Energy price caps: necessary but not sustainable

4 min read 26 Sep 22

The “Energy Price Guarantee” policy, announced by the new UK government, freezes the Ofgem utility price cap for households at £2,500 from 1st October for the next two years at an estimated cost of around £150bn in total (i.e. roughly £75bn per year or 3% of GDP).

The direct economic impact is UK household energy bills will be lower than previously forecasted resulting in higher disposable incomes. The downside of the policy is the lack of targeting based on income means a significant deadweight loss to the public finances where money will be used to reduce the price of energy for better-off households.

The advantage of capping the price of energy is it ensures that support is provided in a timely way, and the amount of support received is in line with a household’s energy need. A broad policy such as a price cap will provide support to households across the income scale rather than ‘cliff-edge’ support based on who is and isn’t eligible. The policy also links support to need and therefore taking into account household size rather than policies to date which have been based on fixed transfers per household.

The downside of a universal price adjustment is the lack of targeting towards lower income families. This will result in significant spend for those on higher incomes as well as eliminating the incentive for higher-income households to reduce energy use. The announced policy will provide broad support and now - reflective of the scale of the energy problem and the need to act fast.

However a policy of funding a price cap is a short-term solution, wholly reliant on high energy prices proving to be short-lived. This is contrary to market expectations where wholesale futures markets are pricing high energy prices for some time1. The most meaningful solution beyond the near-term is to scale up renewable and nuclear energy generation and reform the power market to de-link the price of gas from other forms.

Another option that hasn’t been considered in the UK but is central to the solution explored by European countries is to reduce demand by increasing efficiency. EU members have agreed to reduce gas consumption by 15% between August 2022 and March 2023². The median energy efficiency score for properties in England is equivalent to a band D³ (rated on a scale A-G). Prior to the announced price cap, the Resolution Foundation, a think-tank, estimate that this winter households in the least efficient properties (EPC F) will face monthly energy bills £231 higher than an equivalent C-rated home⁴. This underscores both the poor energy efficiency of property stock in the UK and the cost savings associated with improving efficiency.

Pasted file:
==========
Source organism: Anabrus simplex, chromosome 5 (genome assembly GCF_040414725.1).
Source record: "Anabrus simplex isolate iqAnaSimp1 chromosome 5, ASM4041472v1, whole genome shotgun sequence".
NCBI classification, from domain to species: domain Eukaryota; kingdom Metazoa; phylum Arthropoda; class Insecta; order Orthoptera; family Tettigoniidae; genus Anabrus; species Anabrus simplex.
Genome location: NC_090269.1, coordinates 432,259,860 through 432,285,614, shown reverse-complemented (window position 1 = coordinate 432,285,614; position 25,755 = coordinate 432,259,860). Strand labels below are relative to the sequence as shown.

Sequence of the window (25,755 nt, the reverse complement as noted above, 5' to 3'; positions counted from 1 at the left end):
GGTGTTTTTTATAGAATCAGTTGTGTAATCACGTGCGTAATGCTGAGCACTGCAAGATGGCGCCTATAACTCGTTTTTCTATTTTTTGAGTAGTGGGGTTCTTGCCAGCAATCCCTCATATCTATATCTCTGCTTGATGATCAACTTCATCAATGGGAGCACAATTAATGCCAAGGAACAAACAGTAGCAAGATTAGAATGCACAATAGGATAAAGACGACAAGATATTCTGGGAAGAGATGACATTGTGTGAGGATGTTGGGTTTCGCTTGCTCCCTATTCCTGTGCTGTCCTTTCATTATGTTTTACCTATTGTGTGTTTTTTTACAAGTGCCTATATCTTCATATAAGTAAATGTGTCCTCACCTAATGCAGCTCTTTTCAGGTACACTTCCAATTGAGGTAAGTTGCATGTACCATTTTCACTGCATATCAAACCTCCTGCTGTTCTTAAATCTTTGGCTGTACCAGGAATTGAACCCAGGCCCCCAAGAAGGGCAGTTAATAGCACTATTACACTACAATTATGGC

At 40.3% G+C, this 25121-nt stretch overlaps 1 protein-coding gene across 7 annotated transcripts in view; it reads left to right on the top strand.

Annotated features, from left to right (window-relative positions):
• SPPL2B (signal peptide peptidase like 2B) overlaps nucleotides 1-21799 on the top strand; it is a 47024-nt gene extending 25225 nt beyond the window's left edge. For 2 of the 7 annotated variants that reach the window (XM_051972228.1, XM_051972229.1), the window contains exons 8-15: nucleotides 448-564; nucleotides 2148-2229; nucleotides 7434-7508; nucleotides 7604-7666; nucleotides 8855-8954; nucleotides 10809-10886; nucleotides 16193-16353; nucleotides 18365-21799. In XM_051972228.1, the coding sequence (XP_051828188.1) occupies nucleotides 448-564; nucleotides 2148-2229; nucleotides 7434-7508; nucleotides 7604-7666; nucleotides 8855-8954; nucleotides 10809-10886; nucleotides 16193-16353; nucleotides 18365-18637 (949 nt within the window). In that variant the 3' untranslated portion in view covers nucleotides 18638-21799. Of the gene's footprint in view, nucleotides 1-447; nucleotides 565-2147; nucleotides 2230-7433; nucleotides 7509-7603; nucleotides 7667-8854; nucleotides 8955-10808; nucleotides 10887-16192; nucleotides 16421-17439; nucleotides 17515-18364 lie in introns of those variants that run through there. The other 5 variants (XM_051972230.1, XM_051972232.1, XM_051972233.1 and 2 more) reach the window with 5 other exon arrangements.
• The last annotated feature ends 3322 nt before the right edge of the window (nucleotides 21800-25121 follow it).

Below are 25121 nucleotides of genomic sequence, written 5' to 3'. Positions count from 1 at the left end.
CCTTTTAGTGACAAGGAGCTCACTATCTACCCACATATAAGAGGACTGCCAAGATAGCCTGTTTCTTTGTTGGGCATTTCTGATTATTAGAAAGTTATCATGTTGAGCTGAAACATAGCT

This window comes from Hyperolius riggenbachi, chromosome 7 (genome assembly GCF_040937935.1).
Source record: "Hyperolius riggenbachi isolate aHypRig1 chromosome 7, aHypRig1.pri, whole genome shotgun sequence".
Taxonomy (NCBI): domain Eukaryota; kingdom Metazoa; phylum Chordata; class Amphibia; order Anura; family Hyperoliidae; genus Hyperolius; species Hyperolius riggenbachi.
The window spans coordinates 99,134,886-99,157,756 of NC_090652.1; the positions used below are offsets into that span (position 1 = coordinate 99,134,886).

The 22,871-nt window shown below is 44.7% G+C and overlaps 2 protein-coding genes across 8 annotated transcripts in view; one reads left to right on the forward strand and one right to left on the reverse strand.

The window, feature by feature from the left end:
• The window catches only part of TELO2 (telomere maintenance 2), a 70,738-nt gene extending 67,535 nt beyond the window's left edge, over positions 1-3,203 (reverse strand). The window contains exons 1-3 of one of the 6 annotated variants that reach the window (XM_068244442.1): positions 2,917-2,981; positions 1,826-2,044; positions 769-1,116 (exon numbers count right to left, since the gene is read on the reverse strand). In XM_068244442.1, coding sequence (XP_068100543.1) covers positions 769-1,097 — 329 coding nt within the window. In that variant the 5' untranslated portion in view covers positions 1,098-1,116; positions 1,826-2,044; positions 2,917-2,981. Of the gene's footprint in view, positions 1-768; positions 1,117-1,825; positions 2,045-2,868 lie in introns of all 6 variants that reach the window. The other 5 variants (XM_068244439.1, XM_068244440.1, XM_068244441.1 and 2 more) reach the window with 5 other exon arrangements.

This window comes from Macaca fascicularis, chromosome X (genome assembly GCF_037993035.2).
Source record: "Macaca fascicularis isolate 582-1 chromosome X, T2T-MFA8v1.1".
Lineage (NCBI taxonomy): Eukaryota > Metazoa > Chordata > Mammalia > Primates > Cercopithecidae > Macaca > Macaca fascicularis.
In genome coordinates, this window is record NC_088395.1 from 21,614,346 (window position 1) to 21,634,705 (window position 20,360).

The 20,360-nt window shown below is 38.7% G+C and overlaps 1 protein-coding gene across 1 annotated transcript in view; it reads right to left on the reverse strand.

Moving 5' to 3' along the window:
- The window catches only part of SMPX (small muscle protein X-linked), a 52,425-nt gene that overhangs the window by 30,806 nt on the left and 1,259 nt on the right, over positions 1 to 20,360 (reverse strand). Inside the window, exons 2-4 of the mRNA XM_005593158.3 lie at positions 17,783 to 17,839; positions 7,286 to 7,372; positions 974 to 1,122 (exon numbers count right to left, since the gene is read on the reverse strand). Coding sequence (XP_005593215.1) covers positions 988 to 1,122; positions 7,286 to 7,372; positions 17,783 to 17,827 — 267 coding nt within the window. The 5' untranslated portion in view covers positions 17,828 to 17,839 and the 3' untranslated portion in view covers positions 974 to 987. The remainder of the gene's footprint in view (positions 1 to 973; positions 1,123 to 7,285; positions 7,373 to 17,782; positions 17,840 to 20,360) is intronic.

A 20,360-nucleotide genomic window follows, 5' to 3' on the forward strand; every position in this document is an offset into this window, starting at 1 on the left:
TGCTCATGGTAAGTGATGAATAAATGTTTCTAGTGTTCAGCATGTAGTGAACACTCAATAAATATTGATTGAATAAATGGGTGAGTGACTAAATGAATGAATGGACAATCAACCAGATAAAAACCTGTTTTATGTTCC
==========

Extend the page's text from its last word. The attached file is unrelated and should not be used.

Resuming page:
Paying a proportion of energy bills for households and business will lead to a larger budget deficit and higher debt. Financial markets have been adjusting to the combination of looser fiscal policy in recent days by selling UK government bonds. Borrowing to cover energy consumption costs is not a sustainable solution – equally the price rises households are facing are too large not to provide assistance. Combining immediate assistance via a price cap while at the same time considering solutions such as increasing renewables roll-out, reforming the power market and improving building efficiency are more sustainable solutions and would maximise the success of the Energy Price Guarantee.

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